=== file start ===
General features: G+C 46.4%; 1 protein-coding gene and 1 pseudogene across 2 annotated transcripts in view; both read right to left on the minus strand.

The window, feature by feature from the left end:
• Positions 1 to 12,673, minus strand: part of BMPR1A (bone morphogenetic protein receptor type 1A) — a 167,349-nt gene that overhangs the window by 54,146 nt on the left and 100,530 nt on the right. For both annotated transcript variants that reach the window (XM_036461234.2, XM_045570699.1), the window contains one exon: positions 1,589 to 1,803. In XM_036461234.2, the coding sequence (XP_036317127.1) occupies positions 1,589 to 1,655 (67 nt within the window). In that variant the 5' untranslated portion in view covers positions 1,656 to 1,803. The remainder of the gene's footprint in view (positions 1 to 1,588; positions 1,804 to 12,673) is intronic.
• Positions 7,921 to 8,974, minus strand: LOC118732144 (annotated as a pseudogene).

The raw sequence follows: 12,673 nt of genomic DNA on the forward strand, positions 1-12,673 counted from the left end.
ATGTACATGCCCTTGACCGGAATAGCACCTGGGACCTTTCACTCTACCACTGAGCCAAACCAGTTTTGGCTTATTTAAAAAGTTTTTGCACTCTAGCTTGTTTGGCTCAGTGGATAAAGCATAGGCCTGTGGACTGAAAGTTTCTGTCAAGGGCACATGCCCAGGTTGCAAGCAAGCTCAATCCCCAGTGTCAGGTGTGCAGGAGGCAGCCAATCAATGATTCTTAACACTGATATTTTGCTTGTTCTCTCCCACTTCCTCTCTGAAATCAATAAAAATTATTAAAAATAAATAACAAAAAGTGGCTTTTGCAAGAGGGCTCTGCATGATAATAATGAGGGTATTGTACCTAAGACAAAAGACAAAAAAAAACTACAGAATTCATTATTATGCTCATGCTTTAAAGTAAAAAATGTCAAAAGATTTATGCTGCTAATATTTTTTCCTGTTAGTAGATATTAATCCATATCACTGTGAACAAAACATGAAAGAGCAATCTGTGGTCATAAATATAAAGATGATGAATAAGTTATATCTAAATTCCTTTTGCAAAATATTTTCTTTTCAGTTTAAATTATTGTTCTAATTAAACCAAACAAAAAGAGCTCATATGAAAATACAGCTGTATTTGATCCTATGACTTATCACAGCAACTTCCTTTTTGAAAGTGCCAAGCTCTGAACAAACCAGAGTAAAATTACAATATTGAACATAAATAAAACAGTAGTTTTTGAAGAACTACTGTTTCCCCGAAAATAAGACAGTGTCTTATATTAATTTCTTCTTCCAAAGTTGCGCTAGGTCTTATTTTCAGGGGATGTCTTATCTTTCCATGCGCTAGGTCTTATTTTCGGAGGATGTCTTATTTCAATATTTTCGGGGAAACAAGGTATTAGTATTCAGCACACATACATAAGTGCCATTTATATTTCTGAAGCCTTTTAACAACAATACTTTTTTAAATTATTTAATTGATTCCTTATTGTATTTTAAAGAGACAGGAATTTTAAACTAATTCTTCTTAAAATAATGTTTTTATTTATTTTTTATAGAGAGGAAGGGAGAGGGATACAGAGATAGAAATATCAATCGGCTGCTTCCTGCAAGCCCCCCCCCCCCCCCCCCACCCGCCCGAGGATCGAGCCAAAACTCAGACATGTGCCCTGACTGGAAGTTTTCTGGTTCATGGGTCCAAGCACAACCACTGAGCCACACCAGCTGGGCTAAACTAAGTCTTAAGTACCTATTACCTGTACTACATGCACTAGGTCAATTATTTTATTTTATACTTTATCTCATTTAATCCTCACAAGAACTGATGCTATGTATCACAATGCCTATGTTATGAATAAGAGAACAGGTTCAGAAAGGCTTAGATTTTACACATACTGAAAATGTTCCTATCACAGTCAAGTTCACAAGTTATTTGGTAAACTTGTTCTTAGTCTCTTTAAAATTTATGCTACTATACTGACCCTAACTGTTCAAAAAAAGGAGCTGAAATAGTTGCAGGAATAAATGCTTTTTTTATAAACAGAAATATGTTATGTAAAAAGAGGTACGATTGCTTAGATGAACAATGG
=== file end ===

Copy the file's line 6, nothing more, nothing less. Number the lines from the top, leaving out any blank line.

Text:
ATGTACATGCCCTTGACCGGAATAGCACCTGGGACCTTTCACTCTACCACTGAGCCAAACCAGTTTTGGCTTATTTAAAAAGTTTTTGCACTCTAGCTTGTTTGGCTCAGTGGATAAAGCATAGGCCTGTGGACTGAAAGTTTCTGTCAAGGGCACATGCCCAGGTTGCAAGCAAGCTCAATCCCCAGTGTCAGGTGTGCAGGAGGCAGCCAATCAATGATTCTTAACACTGATATTTTGCTTGTTCTCTCCCACTTCCTCTCTGAAATCAATAAAAATTATTAAAAATAAATAACAAAAAGTGGCTTTTGCAAGAGGGCTCTGCATGATAATAATGAGGGTATTGTACCTAAGACAAAAGACAAAAAAAAACTACAGAATTCATTATTATGCTCATGCTTTAAAGTAAAAAATGTCAAAAGATTTATGCTGCTAATATTTTTTCCTGTTAGTAGATATTAATCCATATCACTGTGAACAAAACATGAAAGAGCAATCTGTGGTCATAAATATAAAGATGATGAATAAGTTATATCTAAATTCCTTTTGCAAAATATTTTCTTTTCAGTTTAAATTATTGTTCTAATTAAACCAAACAAAAAGAGCTCATATGAAAATACAGCTGTATTTGATCCTATGACTTATCACAGCAACTTCCTTTTTGAAAGTGCCAAGCTCTGAACAAACCAGAGTAAAATTACAATATTGAACATAAATAAAACAGTAGTTTTTGAAGAACTACTGTTTCCCCGAAAATAAGACAGTGTCTTATATTAATTTCTTCTTCCAAAGTTGCGCTAGGTCTTATTTTCAGGGGATGTCTTATCTTTCCATGCGCTAGGTCTTATTTTCGGAGGATGTCTTATTTCAATATTTTCGGGGAAACAAGGTATTAGTATTCAGCACACATACATAAGTGCCATTTATATTTCTGAAGCCTTTTAACAACAATACTTTTTTAAATTATTTAATTGATTCCTTATTGTATTTTAAAGAGACAGGAATTTTAAACTAATTCTTCTTAAAATAATGTTTTTATTTATTTTTTATAGAGAGGAAGGGAGAGGGATACAGAGATAGAAATATCAATCGGCTGCTTCCTGCAAGCCCCCCCCCCCCCCCCCCACCCGCCCGAGGATCGAGCCAAAACTCAGACATGTGCCCTGACTGGAAGTTTTCTGGTTCATGGGTCCAAGCACAACCACTGAGCCACACCAGCTGGGCTAAACTAAGTCTTAAGTACCTATTACCTGTACTACATGCACTAGGTCAATTATTTTATTTTATACTTTATCTCATTTAATCCTCACAAGAACTGATGCTATGTATCACAATGCCTATGTTATGAATAAGAGAACAGGTTCAGAAAGGCTTAGATTTTACACATACTGAAAATGTTCCTATCACAGTCAAGTTCACAAGTTATTTGGTAAACTTGTTCTTAGTCTCTTTAAAATTTATGCTACTATACTGACCCTAACTGTTCAAAAAAAGGAGCTGAAATAGTTGCAGGAATAAATGCTTTTTTTATAAACAGAAATATGTTATGTAAAAAGAGGTACGATTGCTTAGATGAACAATGG